After watching a recent Winter Guard performance I was a little surprised to see that no one was wearing an eyepatch.
Sabers were flashing and slashing, whipping and waving, and being tossed in the air and from performer to performer, all in astonishingly-close proximity to each other.
Page High School’s Winter Guard took first place at their most recent competition on Feb. 17. It was their second competition of the year. They placed second place in their first competition.
“We’re feeling really good about our success,” said Winter Guard director Katrina Wunderlich. “The kids have been working really hard and it’s nice to see them have some rewards from all that work.”
Winter Guard is a drill-style sport that combines dance and choreography with sabers, rifles and flags. It’s similar to Color Guard but with more dance elements. And flying sabers.
Teams are judged on overall visual effect, equipment proficiency, movement as individuals and as a unit, and how much the audience is moved by the performance. Each routine is about four and half minutes in length.
Another big difference between Color Guard and Winter Guard is that Color Guard is performed in conjunction with a marching band, whereas Winter Guard movements are performed to a pre-recorded soundtrack.
“[Using a pre-recorded track] takes away an element of creativity but adds an element of consistency,” said Wunderlich.
This is only the second year that Winter Guard has been offered at Page High School. It was founded by their director Katrina Wunderlich, who herself competed in Winter Guard when she was in high school.
She also founded a Winter Guard program at the high school where she previously taught, Shawnee High School in Medford, New Jersey.
“I continue to do it because I loved it so much and learned so much from it when I was in high school,” said Wunderlich. “I know it’s worth it for the kids. Winter Guard was so pivotal in my development as a human.”
Winter Guard contains several elements that Wunderlich really likes and appreciates.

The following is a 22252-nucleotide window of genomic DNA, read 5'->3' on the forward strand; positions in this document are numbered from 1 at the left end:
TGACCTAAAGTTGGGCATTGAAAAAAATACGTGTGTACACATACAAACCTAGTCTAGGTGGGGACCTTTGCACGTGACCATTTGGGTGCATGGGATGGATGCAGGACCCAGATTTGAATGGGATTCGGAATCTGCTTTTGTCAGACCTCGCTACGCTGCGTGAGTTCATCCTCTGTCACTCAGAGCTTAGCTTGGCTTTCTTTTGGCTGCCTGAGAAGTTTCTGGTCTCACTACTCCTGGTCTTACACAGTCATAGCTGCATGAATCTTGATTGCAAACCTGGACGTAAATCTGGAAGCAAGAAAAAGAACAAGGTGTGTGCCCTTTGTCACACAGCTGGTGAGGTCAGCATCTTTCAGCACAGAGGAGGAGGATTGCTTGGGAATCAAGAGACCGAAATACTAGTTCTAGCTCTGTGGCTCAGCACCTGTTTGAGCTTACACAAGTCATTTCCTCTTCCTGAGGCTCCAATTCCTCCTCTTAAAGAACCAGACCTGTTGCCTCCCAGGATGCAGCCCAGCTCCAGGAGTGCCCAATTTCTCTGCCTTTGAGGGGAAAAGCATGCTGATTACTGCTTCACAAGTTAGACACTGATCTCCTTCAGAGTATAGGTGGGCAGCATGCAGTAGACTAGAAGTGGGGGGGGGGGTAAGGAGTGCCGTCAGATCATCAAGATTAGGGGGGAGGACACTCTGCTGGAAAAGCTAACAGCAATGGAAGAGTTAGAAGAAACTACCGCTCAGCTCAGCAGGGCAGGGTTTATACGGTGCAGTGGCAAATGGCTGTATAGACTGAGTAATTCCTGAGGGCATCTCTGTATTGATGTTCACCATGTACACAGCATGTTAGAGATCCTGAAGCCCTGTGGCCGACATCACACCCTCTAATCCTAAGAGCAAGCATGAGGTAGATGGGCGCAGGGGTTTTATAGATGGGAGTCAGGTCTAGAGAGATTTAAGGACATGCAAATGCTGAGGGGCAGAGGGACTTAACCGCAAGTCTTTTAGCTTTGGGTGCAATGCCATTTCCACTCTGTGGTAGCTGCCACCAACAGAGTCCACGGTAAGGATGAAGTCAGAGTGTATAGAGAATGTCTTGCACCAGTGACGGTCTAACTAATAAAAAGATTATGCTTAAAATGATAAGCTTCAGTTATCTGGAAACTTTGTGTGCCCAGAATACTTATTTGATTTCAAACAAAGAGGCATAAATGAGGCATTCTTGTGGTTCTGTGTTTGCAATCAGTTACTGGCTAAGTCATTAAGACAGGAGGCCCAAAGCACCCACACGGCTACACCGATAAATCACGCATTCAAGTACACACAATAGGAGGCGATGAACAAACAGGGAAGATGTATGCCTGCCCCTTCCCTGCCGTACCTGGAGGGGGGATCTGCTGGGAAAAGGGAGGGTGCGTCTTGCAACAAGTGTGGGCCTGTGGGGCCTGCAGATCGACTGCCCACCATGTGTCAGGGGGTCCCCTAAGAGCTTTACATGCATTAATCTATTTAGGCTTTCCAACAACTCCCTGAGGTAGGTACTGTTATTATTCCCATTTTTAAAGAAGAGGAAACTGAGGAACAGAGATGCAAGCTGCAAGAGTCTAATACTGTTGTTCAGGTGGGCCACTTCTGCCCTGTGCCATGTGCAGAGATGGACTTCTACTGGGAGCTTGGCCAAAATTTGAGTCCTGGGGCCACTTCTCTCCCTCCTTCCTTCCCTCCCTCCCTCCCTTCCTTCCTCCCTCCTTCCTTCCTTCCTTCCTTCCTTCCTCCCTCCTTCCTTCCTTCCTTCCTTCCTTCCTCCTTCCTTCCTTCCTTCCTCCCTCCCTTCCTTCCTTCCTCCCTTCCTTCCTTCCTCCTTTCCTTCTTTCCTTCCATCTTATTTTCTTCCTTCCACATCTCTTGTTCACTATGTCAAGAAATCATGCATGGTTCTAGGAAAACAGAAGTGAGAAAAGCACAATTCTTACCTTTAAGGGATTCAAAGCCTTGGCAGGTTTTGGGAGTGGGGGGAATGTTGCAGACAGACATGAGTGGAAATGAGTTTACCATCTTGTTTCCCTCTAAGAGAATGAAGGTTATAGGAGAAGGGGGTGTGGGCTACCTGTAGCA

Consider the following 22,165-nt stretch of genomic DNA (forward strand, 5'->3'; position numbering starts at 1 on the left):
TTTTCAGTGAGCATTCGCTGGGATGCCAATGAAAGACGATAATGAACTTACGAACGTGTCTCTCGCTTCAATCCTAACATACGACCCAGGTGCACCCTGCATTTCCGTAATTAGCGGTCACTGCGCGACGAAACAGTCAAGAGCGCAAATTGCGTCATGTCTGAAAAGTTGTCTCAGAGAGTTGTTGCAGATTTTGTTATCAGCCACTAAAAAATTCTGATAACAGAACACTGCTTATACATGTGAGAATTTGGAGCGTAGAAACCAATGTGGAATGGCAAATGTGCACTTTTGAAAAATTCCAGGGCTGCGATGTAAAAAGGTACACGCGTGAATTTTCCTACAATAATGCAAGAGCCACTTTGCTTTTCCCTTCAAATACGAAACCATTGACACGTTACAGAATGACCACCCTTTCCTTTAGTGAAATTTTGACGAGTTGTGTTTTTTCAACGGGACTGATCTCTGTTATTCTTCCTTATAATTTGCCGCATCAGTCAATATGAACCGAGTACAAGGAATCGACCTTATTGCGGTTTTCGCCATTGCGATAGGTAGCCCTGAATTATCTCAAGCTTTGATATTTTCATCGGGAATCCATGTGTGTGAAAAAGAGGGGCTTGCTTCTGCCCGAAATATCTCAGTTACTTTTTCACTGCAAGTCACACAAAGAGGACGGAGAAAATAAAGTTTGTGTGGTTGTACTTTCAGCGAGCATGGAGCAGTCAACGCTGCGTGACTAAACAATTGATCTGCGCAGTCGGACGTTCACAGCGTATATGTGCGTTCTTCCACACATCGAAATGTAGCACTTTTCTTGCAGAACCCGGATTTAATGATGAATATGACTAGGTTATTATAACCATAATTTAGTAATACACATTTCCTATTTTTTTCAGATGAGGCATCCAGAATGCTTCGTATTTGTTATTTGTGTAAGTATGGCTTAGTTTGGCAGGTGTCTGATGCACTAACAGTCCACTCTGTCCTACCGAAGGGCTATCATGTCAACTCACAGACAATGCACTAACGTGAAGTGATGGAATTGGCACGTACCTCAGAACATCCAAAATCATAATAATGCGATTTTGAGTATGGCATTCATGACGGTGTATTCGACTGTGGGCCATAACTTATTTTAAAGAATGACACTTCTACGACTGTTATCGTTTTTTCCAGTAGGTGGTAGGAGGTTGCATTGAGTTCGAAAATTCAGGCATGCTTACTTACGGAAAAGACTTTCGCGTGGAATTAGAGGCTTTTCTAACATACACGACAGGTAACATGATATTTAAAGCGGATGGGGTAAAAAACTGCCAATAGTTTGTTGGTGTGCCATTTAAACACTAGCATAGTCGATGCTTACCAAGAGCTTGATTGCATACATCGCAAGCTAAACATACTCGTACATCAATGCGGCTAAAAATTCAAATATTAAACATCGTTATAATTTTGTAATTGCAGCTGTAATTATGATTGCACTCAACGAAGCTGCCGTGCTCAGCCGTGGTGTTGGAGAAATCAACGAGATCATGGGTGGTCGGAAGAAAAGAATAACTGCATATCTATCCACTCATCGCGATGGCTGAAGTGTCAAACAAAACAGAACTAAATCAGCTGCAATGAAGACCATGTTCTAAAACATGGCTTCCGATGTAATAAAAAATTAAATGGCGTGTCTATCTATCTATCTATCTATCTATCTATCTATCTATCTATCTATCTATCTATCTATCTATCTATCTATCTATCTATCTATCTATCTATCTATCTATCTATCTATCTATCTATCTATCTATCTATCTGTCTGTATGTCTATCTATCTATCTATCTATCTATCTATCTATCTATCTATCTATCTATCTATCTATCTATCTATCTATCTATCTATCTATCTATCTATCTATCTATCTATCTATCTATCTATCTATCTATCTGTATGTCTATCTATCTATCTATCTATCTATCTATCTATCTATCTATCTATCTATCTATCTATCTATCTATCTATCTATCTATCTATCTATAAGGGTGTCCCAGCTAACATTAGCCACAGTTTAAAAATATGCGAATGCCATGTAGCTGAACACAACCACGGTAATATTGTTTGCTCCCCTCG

“There’s no bench. The members perform every second of the performance,” she said. “Another thing I really like about it is if you want to be successful, you have to develop a sense of team. It’s a true collaborative effort. If you’re at the bottom talent-wise, you really stand out. Same if you’re a lot better than the rest of the group.”
Wunderlich also likes Winter Guard for the way it combines physical strength and endurance with finesse.
“It’s as athletic as any other sport,” said Wunderlich. “There’s leaping, cart-wheels, backbends, hand springs, all while doing saber and flag tosses.”
This year’s Winter Guard team is comprised on 13 individuals. The team ranges from seventh to twelfth grade in order to field a full complement of performers.
Because last year was Winter Guard’s inaugural year they concentrated on the basics.
“This year everything is more intense,” said Wunderlich. “Such as last year was about how to move, this year is how to create mood as we move.”
Wunderlich helps her students with their individual movements and she is assisted by Gwen Lasslo, who helps the students with their dance and movement as a unit.
Lasslo, who has a background in dance, never intended to become involved as she has.
“I told Katrina that I could probably help her about an hour a week,” Lasslo said. “But, it’s pretty addicting.”
Lasslo now devotes two or three hours a day to the program.
This is Page High School sophomore Cammie Robinson’s first year doing Winter Guard, and she’s very happy she joined.
“I love it!” she said. “It has given me an experience that no other sport has given me”
Robinson has played soccer, volleyball, cross-country and track but says the skills needed for Winter Guard rise to an entirely new level of concentration, hand-eye coordination and foot work.
Robinson has been involved in athletics her whole life and she was surprised by how physically demanding the sport was.
“It’s harder than any other sport I’ve done,” she said. “It requires a lot on both physical and mental levels and that really appeals to me. You have to be very precise when you’re tossing sabers back and forth. You can’t just throw it in the general area.”
Robinson joined Winter Guard after watching her best friend compete in the sport last year.
“I wanted to know how they could throw a spinning, twisting sword 20 feet in the air and catch it,” she said. “I wanted to do that.”
And when the entire group was doing that on a synchronized level that was even more appealing.
“I just loved the way it all looked.”
Winter Guard’s next performance will be March 23 and 24 at Iron Woodridge High School.